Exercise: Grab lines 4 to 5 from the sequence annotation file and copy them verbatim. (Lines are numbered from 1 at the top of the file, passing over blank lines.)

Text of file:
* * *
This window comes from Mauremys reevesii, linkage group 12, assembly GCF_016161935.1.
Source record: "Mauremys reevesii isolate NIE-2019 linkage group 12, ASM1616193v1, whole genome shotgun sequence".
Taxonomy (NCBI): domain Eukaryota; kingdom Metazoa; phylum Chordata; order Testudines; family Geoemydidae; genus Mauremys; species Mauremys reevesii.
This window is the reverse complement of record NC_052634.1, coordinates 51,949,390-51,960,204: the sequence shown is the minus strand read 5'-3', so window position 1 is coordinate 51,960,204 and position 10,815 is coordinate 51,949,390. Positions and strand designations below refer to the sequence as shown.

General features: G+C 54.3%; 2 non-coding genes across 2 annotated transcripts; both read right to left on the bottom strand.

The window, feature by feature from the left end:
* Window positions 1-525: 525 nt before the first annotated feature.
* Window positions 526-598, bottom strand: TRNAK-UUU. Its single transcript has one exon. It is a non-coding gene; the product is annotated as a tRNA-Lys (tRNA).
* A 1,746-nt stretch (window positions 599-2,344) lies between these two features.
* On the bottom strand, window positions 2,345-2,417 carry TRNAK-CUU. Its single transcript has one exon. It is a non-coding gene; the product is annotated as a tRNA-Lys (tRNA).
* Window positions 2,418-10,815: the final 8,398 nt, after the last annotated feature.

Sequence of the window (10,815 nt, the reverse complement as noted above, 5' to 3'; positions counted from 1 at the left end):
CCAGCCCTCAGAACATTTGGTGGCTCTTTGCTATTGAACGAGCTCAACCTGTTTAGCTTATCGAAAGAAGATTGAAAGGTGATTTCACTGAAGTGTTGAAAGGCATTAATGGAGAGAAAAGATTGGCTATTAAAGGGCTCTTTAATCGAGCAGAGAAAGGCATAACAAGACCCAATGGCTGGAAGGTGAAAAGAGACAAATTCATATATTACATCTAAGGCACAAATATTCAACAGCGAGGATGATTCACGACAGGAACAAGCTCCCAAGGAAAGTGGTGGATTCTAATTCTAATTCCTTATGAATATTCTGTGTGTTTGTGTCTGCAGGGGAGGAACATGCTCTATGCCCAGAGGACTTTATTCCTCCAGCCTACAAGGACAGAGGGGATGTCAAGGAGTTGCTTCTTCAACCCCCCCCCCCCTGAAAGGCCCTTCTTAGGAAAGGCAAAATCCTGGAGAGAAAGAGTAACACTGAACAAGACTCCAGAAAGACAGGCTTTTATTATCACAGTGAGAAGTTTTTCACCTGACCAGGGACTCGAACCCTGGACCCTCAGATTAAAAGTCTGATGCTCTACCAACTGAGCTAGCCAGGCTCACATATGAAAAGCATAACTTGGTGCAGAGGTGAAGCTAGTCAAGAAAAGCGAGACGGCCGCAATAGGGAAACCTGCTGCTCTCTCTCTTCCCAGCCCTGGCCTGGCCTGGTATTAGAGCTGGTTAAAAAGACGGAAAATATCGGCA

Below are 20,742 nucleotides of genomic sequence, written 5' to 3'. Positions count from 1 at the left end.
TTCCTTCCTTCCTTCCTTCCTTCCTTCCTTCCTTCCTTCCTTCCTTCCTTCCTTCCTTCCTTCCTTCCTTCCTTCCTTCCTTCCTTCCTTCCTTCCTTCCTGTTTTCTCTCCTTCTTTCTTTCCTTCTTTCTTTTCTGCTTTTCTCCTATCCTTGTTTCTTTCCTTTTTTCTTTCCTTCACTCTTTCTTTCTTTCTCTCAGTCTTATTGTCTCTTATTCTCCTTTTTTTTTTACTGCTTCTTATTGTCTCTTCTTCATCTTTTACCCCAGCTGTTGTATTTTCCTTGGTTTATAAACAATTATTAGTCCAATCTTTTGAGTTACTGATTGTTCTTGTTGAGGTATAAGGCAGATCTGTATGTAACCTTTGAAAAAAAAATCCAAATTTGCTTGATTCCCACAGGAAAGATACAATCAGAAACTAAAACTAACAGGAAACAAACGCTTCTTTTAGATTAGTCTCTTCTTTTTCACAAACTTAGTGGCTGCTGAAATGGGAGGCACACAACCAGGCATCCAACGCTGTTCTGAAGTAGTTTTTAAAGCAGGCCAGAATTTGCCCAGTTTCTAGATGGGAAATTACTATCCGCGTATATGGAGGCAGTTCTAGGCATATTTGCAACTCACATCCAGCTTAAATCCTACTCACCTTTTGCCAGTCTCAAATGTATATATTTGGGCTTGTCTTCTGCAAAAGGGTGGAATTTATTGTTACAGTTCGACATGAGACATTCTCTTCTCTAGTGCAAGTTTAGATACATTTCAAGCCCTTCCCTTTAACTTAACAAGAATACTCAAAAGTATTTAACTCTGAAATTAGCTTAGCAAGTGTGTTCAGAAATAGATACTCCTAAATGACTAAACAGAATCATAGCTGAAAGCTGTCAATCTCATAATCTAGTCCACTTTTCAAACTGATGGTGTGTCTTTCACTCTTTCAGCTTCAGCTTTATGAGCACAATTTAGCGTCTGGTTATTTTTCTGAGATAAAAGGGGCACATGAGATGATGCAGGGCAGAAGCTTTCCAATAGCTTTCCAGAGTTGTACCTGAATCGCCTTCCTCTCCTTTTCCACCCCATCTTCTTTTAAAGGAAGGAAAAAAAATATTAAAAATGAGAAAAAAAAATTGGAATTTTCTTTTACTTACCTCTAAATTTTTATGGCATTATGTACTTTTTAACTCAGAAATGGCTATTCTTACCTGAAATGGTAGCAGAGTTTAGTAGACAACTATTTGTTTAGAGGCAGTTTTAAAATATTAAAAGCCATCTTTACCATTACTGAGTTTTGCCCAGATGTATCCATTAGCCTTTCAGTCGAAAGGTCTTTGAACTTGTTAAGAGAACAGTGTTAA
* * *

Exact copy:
This window is the reverse complement of record NC_052634.1, coordinates 51,949,390-51,960,204: the sequence shown is the minus strand read 5'-3', so window position 1 is coordinate 51,960,204 and position 10,815 is coordinate 51,949,390. Positions and strand designations below refer to the sequence as shown.

General features: G+C 54.3%; 2 non-coding genes across 2 annotated transcripts; both read right to left on the bottom strand.